Tax credit idea for job creation retooled
Baltimore (ap) — President Barack Obama renewed his call for tax incentives to create jobs Friday, saying a greater effort is needed even though his administration has “stopped the flood of job losses.”
Obama wants to give companies a $5,000 tax credit for each net new worker they hire in 2010. Also, businesses that increase wages or hours for their existing workers in 2010 would be reimbursed for the extra Social Security payroll taxes they would pay.
No company could reap more than $500,000 from the combined benefits, one of several features meant to tailor the program more to small businesses than to large corporations.
House Democrats rejected a similar proposal last month after questioning how it would work. On Friday, some GOP lawmakers called the retooled plan too tepid; Rep. Mike Pence of Indiana described it as “a tax credit which was last promoted by President Jimmy Carter.”
Baltimore In a remarkably sharp face-to-face confrontation, President Barack Obama chastised Republican lawmakers Friday for opposing him on taxes, health care and the economic stimulus, while they accused him in turn of brushing off their ideas and driving up the national debt.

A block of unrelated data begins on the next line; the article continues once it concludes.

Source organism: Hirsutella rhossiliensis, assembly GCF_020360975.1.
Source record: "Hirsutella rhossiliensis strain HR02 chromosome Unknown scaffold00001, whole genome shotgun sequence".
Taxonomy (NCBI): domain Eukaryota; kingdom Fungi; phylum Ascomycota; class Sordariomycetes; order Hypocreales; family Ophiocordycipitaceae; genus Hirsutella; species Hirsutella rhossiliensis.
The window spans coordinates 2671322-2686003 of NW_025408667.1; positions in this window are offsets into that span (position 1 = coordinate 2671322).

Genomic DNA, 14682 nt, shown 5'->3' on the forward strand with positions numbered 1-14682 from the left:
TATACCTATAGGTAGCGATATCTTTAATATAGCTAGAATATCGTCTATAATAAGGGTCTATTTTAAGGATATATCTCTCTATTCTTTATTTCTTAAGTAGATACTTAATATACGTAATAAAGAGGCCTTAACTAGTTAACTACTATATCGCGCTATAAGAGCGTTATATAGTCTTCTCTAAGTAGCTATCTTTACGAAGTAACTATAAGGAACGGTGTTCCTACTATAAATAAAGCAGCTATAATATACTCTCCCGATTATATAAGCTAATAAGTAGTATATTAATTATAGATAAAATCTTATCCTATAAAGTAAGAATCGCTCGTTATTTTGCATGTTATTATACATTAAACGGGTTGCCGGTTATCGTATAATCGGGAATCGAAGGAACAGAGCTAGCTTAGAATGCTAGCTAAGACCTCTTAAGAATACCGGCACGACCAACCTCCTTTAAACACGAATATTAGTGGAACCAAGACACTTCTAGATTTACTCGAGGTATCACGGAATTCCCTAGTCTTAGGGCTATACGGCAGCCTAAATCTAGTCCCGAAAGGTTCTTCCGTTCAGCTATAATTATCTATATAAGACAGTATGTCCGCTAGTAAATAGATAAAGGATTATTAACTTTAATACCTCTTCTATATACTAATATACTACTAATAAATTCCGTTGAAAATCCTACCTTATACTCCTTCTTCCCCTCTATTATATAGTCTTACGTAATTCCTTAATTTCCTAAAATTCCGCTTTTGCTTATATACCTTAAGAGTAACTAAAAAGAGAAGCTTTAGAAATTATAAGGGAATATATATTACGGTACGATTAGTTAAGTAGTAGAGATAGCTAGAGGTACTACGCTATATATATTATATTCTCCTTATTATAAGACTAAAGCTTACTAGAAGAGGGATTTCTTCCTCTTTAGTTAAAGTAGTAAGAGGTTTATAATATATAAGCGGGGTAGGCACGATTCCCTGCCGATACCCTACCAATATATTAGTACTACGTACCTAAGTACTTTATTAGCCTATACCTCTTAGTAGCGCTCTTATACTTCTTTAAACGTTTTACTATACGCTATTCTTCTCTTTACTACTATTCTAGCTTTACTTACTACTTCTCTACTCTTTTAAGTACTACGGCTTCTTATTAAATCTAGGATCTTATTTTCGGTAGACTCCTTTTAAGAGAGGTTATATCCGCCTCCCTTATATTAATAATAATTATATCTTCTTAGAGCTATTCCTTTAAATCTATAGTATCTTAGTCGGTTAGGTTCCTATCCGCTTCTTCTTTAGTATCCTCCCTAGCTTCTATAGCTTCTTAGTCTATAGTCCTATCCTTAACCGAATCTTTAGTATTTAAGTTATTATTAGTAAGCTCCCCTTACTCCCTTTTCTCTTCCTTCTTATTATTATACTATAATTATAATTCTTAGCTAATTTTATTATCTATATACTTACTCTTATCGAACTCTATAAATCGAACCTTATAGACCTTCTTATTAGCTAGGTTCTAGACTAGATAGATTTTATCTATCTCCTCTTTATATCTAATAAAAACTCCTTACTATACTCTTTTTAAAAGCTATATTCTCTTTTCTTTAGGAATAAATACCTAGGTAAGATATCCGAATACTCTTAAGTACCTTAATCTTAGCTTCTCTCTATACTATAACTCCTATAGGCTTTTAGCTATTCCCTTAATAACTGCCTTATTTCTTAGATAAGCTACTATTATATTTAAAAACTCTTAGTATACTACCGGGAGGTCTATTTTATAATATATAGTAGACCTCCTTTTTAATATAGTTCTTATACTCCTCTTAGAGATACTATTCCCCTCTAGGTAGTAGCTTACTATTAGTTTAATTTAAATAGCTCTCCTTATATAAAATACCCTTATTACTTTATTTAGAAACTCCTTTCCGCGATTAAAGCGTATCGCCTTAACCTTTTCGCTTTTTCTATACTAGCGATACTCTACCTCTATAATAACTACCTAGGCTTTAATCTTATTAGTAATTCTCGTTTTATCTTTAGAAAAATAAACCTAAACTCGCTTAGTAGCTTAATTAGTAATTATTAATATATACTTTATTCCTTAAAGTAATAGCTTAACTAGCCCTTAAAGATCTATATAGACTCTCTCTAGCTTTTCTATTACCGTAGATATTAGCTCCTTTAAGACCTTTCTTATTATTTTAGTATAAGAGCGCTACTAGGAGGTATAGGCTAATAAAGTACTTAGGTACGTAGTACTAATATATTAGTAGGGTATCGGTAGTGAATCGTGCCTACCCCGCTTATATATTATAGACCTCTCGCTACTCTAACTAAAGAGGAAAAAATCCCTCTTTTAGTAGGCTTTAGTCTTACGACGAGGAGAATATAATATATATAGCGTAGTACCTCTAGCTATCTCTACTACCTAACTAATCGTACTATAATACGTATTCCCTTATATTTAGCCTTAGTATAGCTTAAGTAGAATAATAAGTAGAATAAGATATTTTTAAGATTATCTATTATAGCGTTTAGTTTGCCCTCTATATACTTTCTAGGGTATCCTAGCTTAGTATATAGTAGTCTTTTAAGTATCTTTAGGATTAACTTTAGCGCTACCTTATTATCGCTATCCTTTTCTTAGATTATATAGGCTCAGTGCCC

The president and GOP House members took turns questioning and sometimes lecturing each other for more than an hour at a Republican gathering in Baltimore. The Republicans agreed to let TV cameras inside, resulting in an extended, point-by-point interchange that was almost unprecedented in U.S. politics, except perhaps during presidential debates.
With voters angry about partisanship and legislative logjams, both sides were eager to demonstrate they were ready to cooperate, resulting in the GOP invitation and Obama’s acceptance. After polite introductions, however, Friday’s exchange showed that Obama and the Republicans remain far apart on key issues, and neither side could resist the chance to challenge and even scold the other.
Obama said Republican lawmakers have attacked his health care overhaul so fiercely, “you’d think that this thing was some Bolshevik plot.” His proposals are mainstream, widely supported ideas, he said, and they deserve some GOP votes in Congress.
“I am not an ideologue,” the president declared.
But Rep. Tom Price, R-Ga., pointedly asked Obama: “What should we tell our constituents who know that Republicans have offered positive solutions” for health care, “and yet continue to hear out of the administration that we’ve offered nothing?”
Obama showed little sympathy, disputing Price’s claim that a Republican plan would insure nearly all Americans without raising taxes.
“That’s just not true,” said Obama. He called such claims “boilerplate” meant to score political points.
Republican Conference Chairman Mike Pence of Indiana defended Price on the health care proposals. He said a GOP agenda booklet given to Obama at the start of the session “is backed up by precisely the kind of detailed legislation that Speaker (Nancy) Pelosi and your administration have been busy ignoring for 12 months.”
Obama shot back that he had read the Republican proposals and that they promise solutions that can’t be realized.